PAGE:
Precedent exists for government manipulation.
Hello from New York, where I don't much care how they "fix" Fannie Mae (FNM) or Freddie Mac (FRE), but the related witch hunt to crack down on "rumor mongering" has me frothing at the mouth.
I expect the government to use whatever means they have at their disposal to ensure the smooth operations of the financial markets. You may approve or disapprove of the government behaving in such a manner but you can't deny that there is precedent for such manipulation (see: Long Term Capital, Bob Rubin's October '98 Bear Slaughter, Last August's manipulations, etc. et al).
Since there is precedent for intervention, you can trade accordingly, however you feel about the morality of it.
What are the pro traders saying about your stocks?
Minyanville's Buzz and Banter- 14 day FREE Trial
Muzzling negative opinions with a perverse bias towards punishing those criticisms which prove to be correct (the government is targeting rumor mongers in Bear (RIP), Lehman (LEH), Fannie and Freddie) is the antithesis of a free market. It's neither rational nor tradable. It's simply oppression.
SEC Chairman Christopher Cox's stated goal is to "ensure that investors continue to get reliable, accurate information about public companies". Bear Stearns, the catalyst for this witch hunt, was liquidated at $10 per share. Lehman Brothers is down 80% year to date.
Which information was more reliable, accurate and useful to investors: Chairman Cox saying the murmurs of troubles at Bear and Lehman being spread prior to equity holders are being destroyed or the officially blessed and widely publicized "buy the dip" reports being issued on the financials throughout the ongoing crash?
Markets only "work" for the general public when both big and small investors have access to information which can help them make informed decisions. By the definition of "informed", if you only have the bullish case you aren't informed.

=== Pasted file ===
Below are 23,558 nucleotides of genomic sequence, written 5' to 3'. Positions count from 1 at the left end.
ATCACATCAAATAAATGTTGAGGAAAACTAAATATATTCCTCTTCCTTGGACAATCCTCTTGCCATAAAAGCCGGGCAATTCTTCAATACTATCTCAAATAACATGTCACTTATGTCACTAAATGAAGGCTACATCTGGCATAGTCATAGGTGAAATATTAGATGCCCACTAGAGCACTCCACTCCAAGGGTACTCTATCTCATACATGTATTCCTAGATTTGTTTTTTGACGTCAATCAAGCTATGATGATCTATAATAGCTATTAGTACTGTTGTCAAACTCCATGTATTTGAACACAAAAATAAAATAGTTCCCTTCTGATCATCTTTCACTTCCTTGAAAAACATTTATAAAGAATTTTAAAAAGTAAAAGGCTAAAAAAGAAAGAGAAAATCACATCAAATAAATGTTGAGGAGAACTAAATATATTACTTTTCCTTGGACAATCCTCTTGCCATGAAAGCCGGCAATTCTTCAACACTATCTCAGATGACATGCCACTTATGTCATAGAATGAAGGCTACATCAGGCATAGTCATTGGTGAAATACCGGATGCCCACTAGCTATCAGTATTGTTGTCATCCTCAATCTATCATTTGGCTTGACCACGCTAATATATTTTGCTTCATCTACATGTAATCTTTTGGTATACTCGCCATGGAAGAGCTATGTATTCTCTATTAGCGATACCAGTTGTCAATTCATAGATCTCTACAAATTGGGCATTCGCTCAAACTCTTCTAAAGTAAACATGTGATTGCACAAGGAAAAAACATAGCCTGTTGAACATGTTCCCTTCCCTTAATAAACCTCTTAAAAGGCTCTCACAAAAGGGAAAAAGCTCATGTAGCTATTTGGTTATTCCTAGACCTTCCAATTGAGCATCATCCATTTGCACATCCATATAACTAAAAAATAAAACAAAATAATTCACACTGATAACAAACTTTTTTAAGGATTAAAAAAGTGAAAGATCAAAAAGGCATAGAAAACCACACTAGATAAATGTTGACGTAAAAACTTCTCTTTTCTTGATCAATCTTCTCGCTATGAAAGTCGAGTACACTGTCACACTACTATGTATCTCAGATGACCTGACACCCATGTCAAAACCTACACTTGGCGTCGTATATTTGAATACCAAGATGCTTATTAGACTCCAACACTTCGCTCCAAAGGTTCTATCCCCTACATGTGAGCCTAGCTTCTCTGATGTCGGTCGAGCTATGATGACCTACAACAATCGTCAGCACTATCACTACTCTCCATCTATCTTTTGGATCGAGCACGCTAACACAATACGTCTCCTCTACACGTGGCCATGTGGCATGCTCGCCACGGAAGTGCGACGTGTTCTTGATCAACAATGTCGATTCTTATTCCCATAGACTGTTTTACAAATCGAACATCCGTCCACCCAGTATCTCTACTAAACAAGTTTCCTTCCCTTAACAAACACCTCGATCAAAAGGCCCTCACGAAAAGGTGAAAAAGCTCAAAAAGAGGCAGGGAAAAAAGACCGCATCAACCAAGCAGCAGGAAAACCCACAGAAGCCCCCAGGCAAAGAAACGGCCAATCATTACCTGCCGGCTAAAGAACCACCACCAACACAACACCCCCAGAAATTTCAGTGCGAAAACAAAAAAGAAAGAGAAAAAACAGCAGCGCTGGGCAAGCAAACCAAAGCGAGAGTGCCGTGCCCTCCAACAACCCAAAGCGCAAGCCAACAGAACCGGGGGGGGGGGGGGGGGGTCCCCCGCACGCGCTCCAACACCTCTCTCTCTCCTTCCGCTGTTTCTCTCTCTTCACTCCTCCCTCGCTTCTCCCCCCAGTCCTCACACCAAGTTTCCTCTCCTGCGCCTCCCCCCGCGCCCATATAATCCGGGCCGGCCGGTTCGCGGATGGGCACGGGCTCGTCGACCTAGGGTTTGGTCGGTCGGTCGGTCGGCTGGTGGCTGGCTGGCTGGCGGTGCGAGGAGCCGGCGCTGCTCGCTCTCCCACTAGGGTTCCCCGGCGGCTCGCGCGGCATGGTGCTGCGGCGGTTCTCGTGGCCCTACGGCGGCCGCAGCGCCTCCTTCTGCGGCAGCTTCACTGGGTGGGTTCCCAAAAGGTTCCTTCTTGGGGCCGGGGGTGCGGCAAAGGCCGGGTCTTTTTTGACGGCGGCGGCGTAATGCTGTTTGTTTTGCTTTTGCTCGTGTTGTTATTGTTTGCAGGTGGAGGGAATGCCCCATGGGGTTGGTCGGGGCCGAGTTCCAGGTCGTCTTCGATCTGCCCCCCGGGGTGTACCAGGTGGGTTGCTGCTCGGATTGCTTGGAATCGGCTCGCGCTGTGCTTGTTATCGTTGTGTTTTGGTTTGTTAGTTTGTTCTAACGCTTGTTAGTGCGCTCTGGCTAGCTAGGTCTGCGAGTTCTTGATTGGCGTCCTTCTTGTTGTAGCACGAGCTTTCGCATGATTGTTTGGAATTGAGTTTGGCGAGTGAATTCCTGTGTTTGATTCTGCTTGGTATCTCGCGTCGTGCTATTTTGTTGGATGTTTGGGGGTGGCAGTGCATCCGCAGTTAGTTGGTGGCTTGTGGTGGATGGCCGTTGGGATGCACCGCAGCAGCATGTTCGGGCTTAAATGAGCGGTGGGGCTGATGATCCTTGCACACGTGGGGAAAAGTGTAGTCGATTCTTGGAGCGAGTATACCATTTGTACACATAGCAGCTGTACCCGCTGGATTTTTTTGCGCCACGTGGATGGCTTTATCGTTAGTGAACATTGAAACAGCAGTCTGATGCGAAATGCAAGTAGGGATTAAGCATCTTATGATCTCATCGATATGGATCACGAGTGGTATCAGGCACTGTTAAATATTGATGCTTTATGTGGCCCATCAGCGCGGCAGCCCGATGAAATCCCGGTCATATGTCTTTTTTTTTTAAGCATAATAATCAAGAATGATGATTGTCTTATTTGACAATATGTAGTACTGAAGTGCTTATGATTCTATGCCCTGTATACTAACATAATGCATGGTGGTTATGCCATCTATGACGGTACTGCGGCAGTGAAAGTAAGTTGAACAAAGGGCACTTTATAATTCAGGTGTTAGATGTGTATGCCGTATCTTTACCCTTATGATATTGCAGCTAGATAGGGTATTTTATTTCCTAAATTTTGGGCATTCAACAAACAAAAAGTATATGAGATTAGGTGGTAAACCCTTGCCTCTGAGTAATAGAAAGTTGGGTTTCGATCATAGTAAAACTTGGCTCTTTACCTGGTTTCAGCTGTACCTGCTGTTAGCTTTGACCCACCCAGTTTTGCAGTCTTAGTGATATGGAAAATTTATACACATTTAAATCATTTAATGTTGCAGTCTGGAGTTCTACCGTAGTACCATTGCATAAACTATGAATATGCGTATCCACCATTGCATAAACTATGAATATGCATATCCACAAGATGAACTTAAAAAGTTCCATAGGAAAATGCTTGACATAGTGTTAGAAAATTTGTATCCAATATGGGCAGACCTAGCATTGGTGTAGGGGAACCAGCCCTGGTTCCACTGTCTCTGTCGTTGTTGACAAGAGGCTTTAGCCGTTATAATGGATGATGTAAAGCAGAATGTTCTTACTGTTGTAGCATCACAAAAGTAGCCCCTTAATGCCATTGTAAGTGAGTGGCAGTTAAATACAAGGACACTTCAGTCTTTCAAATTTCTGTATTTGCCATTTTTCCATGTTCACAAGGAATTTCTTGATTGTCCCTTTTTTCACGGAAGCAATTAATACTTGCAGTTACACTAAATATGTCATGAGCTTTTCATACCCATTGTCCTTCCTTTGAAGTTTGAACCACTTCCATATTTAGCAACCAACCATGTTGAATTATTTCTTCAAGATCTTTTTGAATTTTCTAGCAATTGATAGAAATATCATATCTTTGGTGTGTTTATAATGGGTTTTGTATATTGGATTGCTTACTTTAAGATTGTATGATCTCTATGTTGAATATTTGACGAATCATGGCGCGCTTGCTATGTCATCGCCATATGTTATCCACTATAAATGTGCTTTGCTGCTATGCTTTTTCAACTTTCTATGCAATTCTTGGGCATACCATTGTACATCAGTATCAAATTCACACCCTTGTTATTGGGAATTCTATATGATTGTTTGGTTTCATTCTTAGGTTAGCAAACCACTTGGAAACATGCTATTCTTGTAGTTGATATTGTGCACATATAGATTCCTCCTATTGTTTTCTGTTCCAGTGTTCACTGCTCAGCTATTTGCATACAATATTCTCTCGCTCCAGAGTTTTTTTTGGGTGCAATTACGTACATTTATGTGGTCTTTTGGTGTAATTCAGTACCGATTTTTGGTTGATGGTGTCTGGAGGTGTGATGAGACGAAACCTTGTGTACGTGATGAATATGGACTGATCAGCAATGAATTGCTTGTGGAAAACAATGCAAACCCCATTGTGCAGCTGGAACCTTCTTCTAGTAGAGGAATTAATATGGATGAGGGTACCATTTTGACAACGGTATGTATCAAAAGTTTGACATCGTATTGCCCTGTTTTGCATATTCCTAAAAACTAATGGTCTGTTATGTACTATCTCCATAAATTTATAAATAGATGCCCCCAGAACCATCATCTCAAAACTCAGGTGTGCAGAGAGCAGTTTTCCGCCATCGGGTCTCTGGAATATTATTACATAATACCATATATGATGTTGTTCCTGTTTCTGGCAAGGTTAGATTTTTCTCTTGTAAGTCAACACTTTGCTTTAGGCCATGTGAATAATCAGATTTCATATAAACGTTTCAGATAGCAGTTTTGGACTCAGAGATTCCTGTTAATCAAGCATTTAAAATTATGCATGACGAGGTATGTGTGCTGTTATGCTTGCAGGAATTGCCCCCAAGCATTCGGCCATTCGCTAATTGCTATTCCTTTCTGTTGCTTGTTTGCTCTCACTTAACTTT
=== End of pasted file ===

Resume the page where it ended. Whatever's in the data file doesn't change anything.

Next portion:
To paraphrase Kipling, "Free is Free and Fake is Fake and Never the Twain Shall Meet". Silencing the bears isn't just Stalin-esque idiocy; it's a move towards creating outright fake markets. It's a strategy that has never worked for the long term and never will. A fake market is one in which no one, anywhere, should participate.
Be very, very afraid of Government Agents attempting to "save" free markets. Vote accordingly.
Here's what I'm watching when not Raging Against The Machine:
With the stock down about 40% in the month since she was fired, I think it's safe to say by now that Erin Callan wasn't to blame for all the problems at Lehman.
- Goldman Sachs (GS) is finally back in the $150's; a level I've been waiting for and wanting to buy for months. Am I buying? Nope. Two reasons for that: First, I'm a sissy. Second, I'd like the 155's more.
- Who isn't the government trying to "find and prosecute" for spreading incorrect information about stocks? The folks who were screaming the "Maccau and Vegas will make keep these casino stocks rocking for years!" in 2007. Las Vegas Sands (LVS) (to pick on just one of them), down a cool 80% since the highs of last October.
- The point is neither to Monday Morning QB the casino longs nor mock the companies themselves. The point is that you can play the momentum game all you want as long as you have the discipline to sell when the fever breaks (Ag, Alternative Energy and Oil names, I'm looking at you).
- That said, I'm still long the USO. I've been beaten fighting trends in the past; at this point, I'd rather join them.
- I'm not sure why I chose Zions Bancorp (ZION) as my proxie for "well run regional that is going to be in a lot of trouble if/ when this crisis picks up steam" but I'm finding the practice of punching up the ZION quote to be increasingly depressing. Especially since I'm not short (hey, I am a capitalist).
- Speaking of regional banks; National City (NCC) shareholders not assuaged by the company announcing that "all is well". Here's a good investing rule of thumb: When all is, in fact, well at a company it's unnecessary to halt trading to announce that fact. The more somebody says "trust me" the faster you should run away with your hand on your wallet.
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